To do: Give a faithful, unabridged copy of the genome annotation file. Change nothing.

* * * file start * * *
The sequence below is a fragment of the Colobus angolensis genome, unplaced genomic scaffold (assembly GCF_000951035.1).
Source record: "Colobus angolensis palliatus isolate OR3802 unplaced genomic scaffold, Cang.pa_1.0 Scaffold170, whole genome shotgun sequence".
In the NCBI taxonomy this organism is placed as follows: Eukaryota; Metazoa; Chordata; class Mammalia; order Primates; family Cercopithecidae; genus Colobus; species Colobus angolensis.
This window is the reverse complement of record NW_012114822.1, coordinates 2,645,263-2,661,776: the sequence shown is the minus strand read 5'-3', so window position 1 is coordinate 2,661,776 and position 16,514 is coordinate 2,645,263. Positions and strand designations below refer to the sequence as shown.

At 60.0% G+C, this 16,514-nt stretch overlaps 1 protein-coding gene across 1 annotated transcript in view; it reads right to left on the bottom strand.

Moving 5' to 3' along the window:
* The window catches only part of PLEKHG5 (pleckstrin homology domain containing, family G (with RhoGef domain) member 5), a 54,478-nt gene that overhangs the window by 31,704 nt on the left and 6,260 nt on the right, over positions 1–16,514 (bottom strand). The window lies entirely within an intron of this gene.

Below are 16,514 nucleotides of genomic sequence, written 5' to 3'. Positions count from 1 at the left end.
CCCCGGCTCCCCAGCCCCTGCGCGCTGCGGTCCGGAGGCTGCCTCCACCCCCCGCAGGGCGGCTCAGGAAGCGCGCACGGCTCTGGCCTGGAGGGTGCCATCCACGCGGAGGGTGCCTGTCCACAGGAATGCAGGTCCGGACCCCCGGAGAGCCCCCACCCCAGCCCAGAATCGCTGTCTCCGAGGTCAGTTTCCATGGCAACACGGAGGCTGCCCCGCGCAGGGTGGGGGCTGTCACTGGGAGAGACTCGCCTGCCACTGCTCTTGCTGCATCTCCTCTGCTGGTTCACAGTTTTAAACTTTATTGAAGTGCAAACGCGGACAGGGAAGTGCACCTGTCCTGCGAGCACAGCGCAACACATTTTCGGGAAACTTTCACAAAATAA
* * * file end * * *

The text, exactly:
The sequence below is a fragment of the Colobus angolensis genome, unplaced genomic scaffold (assembly GCF_000951035.1).
Source record: "Colobus angolensis palliatus isolate OR3802 unplaced genomic scaffold, Cang.pa_1.0 Scaffold170, whole genome shotgun sequence".
In the NCBI taxonomy this organism is placed as follows: Eukaryota; Metazoa; Chordata; class Mammalia; order Primates; family Cercopithecidae; genus Colobus; species Colobus angolensis.
This window is the reverse complement of record NW_012114822.1, coordinates 2,645,263-2,661,776: the sequence shown is the minus strand read 5'-3', so window position 1 is coordinate 2,661,776 and position 16,514 is coordinate 2,645,263. Positions and strand designations below refer to the sequence as shown.

At 60.0% G+C, this 16,514-nt stretch overlaps 1 protein-coding gene across 1 annotated transcript in view; it reads right to left on the bottom strand.

Moving 5' to 3' along the window:
* The window catches only part of PLEKHG5 (pleckstrin homology domain containing, family G (with RhoGef domain) member 5), a 54,478-nt gene that overhangs the window by 31,704 nt on the left and 6,260 nt on the right, over positions 1–16,514 (bottom strand). The window lies entirely within an intron of this gene.

Below are 16,514 nucleotides of genomic sequence, written 5' to 3'. Positions count from 1 at the left end.
CCCCGGCTCCCCAGCCCCTGCGCGCTGCGGTCCGGAGGCTGCCTCCACCCCCCGCAGGGCGGCTCAGGAAGCGCGCACGGCTCTGGCCTGGAGGGTGCCATCCACGCGGAGGGTGCCTGTCCACAGGAATGCAGGTCCGGACCCCCGGAGAGCCCCCACCCCAGCCCAGAATCGCTGTCTCCGAGGTCAGTTTCCATGGCAACACGGAGGCTGCCCCGCGCAGGGTGGGGGCTGTCACTGGGAGAGACTCGCCTGCCACTGCTCTTGCTGCATCTCCTCTGCTGGTTCACAGTTTTAAACTTTATTGAAGTGCAAACGCGGACAGGGAAGTGCACCTGTCCTGCGAGCACAGCGCAACACATTTTCGGGAAACTTTCACAAAATAA